Reflecting on CloudFest
Last month was my second time at CloudFest and, outside of WordCamps, attending CloudFest has become my go-to recommendation for product companies wanting to grow in the WordPress ecosystem. In reflecting on my experience at CloudFest and the value for product companies, a few observations stand out.
The Growing Presence of WordPress
Last year at CloudFest I gave a keynote on WordPress and there was a growing sense of WordPress’ presence throughout the event, including references in talks and panels. This year, WordPress’ presence grew significantly.
CloudFest started with a hackathon on Sunday, which highlighted WordPress related projects. On Monday, we kicked off the main event with “WordPress Day”, a packed 4+ hours of keynotes, interviews, and panels. I started with an overview of the WordPress ecosystem (a huge thanks to Tammie Lister for her work on the slides!) and later had a “fireside chat” with Ben Gabler of Rocket.net, followed by a panel on WordPress security. CloudFest was also a great opportunity to talk publicly about the past year of work leading up to our launch of Guildenberg.
WordPress as a topic then continued on throughout the event with panels and talks, including an interview with Josepha Haden Chomphosy on the relationship between Automattic and WordPress.
CloudFest USA is coming up next in May and the theme for the entire event is “Taking WordPress to Scale”. WordPress’ presence is growing well.
Opportunities for Product Companies
Working closely with hosting providers as distribution partners is one of the best opportunities available for product companies wanting to grow in the WordPress ecosystem. CloudFest is the best place to meet hosting providers and for the many product founders I had the chance to connect with throughout the event they affirmed the same.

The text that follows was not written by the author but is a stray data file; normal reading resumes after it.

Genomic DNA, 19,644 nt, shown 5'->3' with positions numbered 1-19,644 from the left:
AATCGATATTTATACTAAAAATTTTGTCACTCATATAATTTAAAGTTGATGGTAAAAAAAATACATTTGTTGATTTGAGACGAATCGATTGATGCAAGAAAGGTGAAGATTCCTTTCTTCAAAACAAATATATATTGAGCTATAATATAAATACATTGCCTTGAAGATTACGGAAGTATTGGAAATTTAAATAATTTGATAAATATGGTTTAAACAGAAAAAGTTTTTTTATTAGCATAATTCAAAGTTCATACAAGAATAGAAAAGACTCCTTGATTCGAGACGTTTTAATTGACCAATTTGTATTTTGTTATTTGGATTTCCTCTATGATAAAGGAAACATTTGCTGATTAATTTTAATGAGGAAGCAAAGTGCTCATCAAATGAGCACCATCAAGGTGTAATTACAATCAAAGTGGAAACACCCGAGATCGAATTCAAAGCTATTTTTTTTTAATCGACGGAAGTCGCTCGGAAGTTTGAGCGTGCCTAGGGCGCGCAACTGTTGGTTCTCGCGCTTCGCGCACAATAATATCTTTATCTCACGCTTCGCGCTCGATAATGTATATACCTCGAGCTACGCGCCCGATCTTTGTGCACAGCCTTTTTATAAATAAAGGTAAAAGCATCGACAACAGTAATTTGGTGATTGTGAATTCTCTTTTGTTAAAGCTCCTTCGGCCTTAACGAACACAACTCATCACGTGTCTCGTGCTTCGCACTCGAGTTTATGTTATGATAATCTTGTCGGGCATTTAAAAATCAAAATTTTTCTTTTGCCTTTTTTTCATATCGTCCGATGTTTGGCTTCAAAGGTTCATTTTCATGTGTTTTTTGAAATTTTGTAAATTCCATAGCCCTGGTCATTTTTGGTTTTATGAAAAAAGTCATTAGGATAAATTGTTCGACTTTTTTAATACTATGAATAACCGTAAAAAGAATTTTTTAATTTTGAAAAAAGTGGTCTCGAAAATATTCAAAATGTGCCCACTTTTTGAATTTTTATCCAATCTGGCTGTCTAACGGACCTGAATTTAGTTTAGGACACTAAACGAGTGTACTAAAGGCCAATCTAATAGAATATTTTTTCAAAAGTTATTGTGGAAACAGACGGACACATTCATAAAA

Three particularly types of opportunities stand out to me:
- Perspective – I’ve been involved in the hosting industry at various levels for a long time. Walking the floor at CloudFest last year, though, gave me a whole new perspective on the size and scale of the industry and its interdependence. I got to meet companies I’d never heard of that I now see as key parts of the Open Web that we love. For a product company investing in WordPress and building on the Open Web, attending and connecting at CloudFest offers invaluable perspective on a world much wider than you probably realize.
- Presence – WordPress is a vast, decentralized ecosystem in an even larger Open Web and it’s easy to remain unhelpfully unknown. Being at CloudFest offers you a unique, business-oriented opportunity to introduce yourself to others and begin cultivating your own sense of presence within the ecosystem. WordCamps are an essential way to do the same, it’s just a very different type of experience. CloudFest is a great place to be present.
- Partnerships – I’ve been happy to see more and more product companies forming partnerships with hosting providers and CloudFest is proving to be a great place to support making that happen. I observed and helped facilitate conversations throughout the event focused on identifying opportunities with mutual wins for all involved and figuring out how to work together. While successful partnerships often take significant time to start and grow, CloudFest presents an opportunity to accelerate progress and I’ve been happy to see product companies making the most of it.
The Future of WordPress Events
Fresh from WordCamp Asia and now CloudFest, I’ve been thinking more about the future of WordPress events. WordCamps are an essential part of the community and broader ecosystem of WordPress and I’m excited about the work Angela Jin has been doing to lead the evolution of the Global Sponsorship Program, which reflects the growth we’re seeing in community-lead events.
We’re also seeing a need for more business-oriented events in the WordPress space and while I expect to see CloudFest cement itself as a key event in our ecosystem, there remains opportunity to focus on the needs of the tens of thousands of product companies that focus on WordPress.
My hope is that WordCamps themselves evolve to meet more of the needs of our ecosystem and I’m confident in the direction that Josepha, Angela, and the rest of the .org team are leading. I’d also love to see more experimentation with events in the space and more collaboration broadly. Josh and Sally Strebel’s periodic forays with Pressnomics were great and the gap left since the last event in 2019 remains unfilled.
Entrepreneur and strategist with 18+ years of experience in WordPress